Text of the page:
Terrific Tuesday

The Babe is the best! He has the day off from the Post today, and first thing, he said, “Let’s hang up your kimonos.” I was gifted the red one from an old neighbor of ours. They were from China, and owned a shop at Westroads in Omaha. He went on buying trips twice a year. One year, we helped her parents care for the kids since the Mom was also in China, working for Paypal on an installation in Shanghai. Being bilingual made her the perfect candidate for the job.

After the husband returned, he gave me a beautiful red kimono and a Jade looking vase, along with some bookmarks. It was really sweet of them. Isn’t it pretty?

Red Kimono from China. Applique wall hanging, left, I made about ten years ago.
Jade vase from China. Today BEING plaque from my niece, Wendy.
This just takes my breath away, it’s so beautiful.

The black kimono was something Dad gave Mom when he returned from Korea. I think he went through Japan, but I’m not sure. Back then, the boys came home by boat. I’ll bet that trip was the slowest in the history of boat trips. My grandma told the story of the taxi pulling up in front of the house, Dad threw his duffel bag out onto the grass, paid the cabbie, and jumped out, running up to the house. Grandma said Mom was inside, picked up my brother, who Dad hadn’t met yet, and Grandma told her, “You give that baby to ME! HE (pointing to Dad) wants to see YOU!” Grandma, bless her heart. Brother Tom was the first child they had that lived. The lost two baby boys before that. I”ll bet the whole thing was quite a scene.

The other part of Dad’s coming home story was all three of Mom’s sisters were still home with Grandpa and Grandma in 1951. My Aunt Carol, the youngest, was trying to learn how to play Jacks. Dad, in his uniform, sat down on the floor with her and taught her how to play. The sisters were so happy to have an adopted brother in Dad. He was good to all of them.

I admire this embroidery work. Considering the age of the garment, I’m sure it’s hand embroidered. Upon closer inspection, I can see the smaller gold threads tacking the larger threads in place. I wonder how long this took to create. I would guess they probably were good at the work and could work quickly on their stitches.

Thanks for listening me tell this story. All stories are important. I had some wonderful feedback from my cousin Paula. Paula told me she is learning a lot about my dad she never knew. Since we had a family with a night worker, the cousins didn’t know dad very well. One little one called him, “That man who lives with Aunt Rosie.” She didn’t realize he was her husband. Yes, we had an unusual lifestyle. Paula, Dad was a great man, as was your dad. I think they were cut from the same cloth. We were ten lucky kids to have the four parents we did, your family of six kids, ours of four kids. They were good old days.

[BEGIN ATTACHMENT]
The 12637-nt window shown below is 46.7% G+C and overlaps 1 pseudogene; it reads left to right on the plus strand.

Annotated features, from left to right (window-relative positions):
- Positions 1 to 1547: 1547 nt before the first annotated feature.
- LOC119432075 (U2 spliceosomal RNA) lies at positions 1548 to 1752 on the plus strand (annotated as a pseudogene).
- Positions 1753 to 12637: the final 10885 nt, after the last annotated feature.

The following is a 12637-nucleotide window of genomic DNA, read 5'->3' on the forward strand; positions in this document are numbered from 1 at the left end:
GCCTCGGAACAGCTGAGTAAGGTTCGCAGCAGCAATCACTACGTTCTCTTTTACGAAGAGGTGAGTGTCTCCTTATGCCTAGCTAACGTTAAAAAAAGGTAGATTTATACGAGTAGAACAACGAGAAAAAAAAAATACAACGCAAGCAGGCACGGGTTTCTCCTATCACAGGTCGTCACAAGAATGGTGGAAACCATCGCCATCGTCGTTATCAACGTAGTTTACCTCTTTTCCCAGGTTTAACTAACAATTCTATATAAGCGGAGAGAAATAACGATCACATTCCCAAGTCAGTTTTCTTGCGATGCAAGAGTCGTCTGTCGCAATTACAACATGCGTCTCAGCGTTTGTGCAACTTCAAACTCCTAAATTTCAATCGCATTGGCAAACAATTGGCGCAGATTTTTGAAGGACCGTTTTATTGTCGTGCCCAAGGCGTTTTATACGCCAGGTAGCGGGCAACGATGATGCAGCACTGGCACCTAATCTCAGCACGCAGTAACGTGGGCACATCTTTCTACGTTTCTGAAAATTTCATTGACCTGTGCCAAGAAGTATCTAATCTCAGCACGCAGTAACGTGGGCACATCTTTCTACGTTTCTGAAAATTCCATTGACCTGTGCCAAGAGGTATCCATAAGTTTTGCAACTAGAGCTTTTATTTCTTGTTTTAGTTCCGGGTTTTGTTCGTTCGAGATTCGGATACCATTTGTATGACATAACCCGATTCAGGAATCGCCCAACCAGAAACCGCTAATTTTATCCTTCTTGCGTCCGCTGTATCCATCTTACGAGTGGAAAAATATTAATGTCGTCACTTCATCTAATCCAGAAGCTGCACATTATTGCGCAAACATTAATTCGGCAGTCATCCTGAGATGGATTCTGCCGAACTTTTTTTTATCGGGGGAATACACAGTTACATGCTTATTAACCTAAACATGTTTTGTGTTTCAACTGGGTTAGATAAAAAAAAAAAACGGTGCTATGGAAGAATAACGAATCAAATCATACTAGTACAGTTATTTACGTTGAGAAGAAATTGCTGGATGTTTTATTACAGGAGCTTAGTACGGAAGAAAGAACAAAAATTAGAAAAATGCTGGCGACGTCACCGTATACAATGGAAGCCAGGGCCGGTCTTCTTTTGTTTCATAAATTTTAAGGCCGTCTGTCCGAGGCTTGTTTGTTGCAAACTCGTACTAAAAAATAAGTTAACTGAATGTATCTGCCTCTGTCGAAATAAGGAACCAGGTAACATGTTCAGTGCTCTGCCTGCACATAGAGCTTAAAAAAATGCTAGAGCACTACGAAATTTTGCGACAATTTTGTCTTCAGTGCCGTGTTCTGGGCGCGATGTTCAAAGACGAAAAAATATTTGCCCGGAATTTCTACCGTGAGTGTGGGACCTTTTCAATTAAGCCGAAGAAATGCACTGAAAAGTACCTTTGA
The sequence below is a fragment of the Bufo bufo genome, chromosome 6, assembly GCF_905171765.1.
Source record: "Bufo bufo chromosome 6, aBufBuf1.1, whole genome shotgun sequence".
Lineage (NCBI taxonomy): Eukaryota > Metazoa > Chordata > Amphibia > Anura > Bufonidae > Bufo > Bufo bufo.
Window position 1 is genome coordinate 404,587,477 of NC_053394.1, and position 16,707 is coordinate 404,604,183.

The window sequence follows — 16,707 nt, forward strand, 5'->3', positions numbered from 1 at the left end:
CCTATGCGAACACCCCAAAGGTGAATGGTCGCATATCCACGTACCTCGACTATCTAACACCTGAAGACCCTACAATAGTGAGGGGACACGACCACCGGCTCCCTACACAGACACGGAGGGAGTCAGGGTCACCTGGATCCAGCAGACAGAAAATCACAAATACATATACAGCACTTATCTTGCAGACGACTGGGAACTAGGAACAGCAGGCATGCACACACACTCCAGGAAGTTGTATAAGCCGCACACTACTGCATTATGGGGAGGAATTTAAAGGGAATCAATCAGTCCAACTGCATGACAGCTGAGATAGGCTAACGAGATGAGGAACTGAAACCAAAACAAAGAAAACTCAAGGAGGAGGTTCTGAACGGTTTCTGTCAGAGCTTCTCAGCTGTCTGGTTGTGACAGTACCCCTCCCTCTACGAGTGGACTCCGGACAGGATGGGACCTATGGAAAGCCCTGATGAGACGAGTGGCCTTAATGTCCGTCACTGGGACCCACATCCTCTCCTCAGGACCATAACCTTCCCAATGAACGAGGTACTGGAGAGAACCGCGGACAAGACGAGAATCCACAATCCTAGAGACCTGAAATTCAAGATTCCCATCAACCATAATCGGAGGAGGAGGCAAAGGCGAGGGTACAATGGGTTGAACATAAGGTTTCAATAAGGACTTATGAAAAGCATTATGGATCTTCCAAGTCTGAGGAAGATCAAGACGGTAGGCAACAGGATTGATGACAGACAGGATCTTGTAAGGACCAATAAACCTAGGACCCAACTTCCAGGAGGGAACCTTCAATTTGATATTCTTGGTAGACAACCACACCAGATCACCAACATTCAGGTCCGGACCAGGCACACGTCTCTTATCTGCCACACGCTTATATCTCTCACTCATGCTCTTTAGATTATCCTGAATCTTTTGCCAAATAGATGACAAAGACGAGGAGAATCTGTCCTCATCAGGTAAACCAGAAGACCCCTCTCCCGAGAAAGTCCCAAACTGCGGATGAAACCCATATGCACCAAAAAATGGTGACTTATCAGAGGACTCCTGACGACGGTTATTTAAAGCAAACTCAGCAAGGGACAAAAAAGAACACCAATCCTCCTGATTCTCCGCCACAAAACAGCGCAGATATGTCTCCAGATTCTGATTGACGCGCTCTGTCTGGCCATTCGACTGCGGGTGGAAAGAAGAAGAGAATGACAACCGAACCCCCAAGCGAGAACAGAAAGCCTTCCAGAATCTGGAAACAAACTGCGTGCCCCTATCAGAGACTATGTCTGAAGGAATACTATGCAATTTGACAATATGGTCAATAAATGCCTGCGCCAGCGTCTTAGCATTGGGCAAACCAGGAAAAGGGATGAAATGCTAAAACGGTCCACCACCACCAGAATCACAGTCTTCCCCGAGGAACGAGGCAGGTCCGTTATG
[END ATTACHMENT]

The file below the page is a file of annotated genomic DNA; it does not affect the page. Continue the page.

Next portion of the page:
With the accomplishments already today, I’m going to try and go full steam ahead. We have deliveries to make on behalf of the VFW, Auxiliary, American Legion, etc. for the Victory Apartments. We will go to Moving Veterans Forward, since it’s much closer to our home. Whichever place, we’re proud to represent the good people who were generous with fifteen sets of sheets, and coffee for their food pantry. The Babe will want to have Tacos at a place today, since it’s Taco Tuesday. You can always count on him for that.

When we get home later, there’s more website stuff to do for the VFW. And more scenes to write for the book. I’m making great headway, and am glad to be putting an order to my thoughts. It’s good to be disciplined, and I’m glad I’m learning so much from Sam, I can’t imagine having the book done and having to edit it down to bare bones. It’s saving a lot of time this way. You can stall out reading everyone’s opinions on how to do things, but at some point you need to just do the work. That’s where I am now. It’s a good place, and I have more confidence to go ahead.

My Tuffet Needs 4 Wooden Feet. I know just the guy to help me!

The Babe will attach hardware to the wood bottom of this oriental fabric covered tuffet, and attach the feet after they are painted shiny black. This will then reside in our entryway, and it’ll be the final finishing touch.

Thanks for reading, I hope you’re able to hang out again tomorrow. Wednesday already, time goes too quickly, doesn’t it? I’m going to get out into some nice weather, it’s only 61 degrees out, so it’s another cool fall day. My favorite.